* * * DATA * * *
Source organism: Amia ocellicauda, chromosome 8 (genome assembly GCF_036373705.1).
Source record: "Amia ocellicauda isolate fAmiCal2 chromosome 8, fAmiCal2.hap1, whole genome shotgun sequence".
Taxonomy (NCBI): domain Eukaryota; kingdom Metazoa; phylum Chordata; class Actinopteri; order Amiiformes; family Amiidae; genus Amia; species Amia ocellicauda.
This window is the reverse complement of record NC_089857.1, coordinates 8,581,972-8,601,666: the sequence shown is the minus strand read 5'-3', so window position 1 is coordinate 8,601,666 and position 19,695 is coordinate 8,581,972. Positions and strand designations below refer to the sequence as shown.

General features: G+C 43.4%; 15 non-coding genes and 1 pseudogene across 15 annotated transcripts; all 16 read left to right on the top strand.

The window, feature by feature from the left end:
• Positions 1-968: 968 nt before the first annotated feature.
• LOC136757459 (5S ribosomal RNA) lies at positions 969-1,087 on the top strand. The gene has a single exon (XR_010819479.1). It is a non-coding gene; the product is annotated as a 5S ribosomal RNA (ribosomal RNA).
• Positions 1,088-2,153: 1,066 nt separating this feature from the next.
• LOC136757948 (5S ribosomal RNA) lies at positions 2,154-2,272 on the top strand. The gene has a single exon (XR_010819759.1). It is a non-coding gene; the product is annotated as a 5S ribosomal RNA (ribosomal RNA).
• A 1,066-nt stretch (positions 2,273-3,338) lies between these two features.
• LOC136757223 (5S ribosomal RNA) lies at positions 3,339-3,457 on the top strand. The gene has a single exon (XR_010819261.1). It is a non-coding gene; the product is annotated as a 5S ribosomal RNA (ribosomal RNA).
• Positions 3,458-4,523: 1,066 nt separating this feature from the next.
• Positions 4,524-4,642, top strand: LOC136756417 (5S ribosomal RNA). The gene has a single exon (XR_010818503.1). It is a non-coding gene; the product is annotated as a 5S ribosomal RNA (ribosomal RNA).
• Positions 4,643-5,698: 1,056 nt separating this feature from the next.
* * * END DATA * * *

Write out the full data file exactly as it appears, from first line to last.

Source organism: Amia ocellicauda, chromosome 8 (genome assembly GCF_036373705.1).
Source record: "Amia ocellicauda isolate fAmiCal2 chromosome 8, fAmiCal2.hap1, whole genome shotgun sequence".
Taxonomy (NCBI): domain Eukaryota; kingdom Metazoa; phylum Chordata; class Actinopteri; order Amiiformes; family Amiidae; genus Amia; species Amia ocellicauda.
This window is the reverse complement of record NC_089857.1, coordinates 8,581,972-8,601,666: the sequence shown is the minus strand read 5'-3', so window position 1 is coordinate 8,601,666 and position 19,695 is coordinate 8,581,972. Positions and strand designations below refer to the sequence as shown.

General features: G+C 43.4%; 15 non-coding genes and 1 pseudogene across 15 annotated transcripts; all 16 read left to right on the top strand.

The window, feature by feature from the left end:
• Positions 1-968: 968 nt before the first annotated feature.
• LOC136757459 (5S ribosomal RNA) lies at positions 969-1,087 on the top strand. The gene has a single exon (XR_010819479.1). It is a non-coding gene; the product is annotated as a 5S ribosomal RNA (ribosomal RNA).
• Positions 1,088-2,153: 1,066 nt separating this feature from the next.
• LOC136757948 (5S ribosomal RNA) lies at positions 2,154-2,272 on the top strand. The gene has a single exon (XR_010819759.1). It is a non-coding gene; the product is annotated as a 5S ribosomal RNA (ribosomal RNA).
• A 1,066-nt stretch (positions 2,273-3,338) lies between these two features.
• LOC136757223 (5S ribosomal RNA) lies at positions 3,339-3,457 on the top strand. The gene has a single exon (XR_010819261.1). It is a non-coding gene; the product is annotated as a 5S ribosomal RNA (ribosomal RNA).
• Positions 3,458-4,523: 1,066 nt separating this feature from the next.
• Positions 4,524-4,642, top strand: LOC136756417 (5S ribosomal RNA). The gene has a single exon (XR_010818503.1). It is a non-coding gene; the product is annotated as a 5S ribosomal RNA (ribosomal RNA).
• Positions 4,643-5,698: 1,056 nt separating this feature from the next.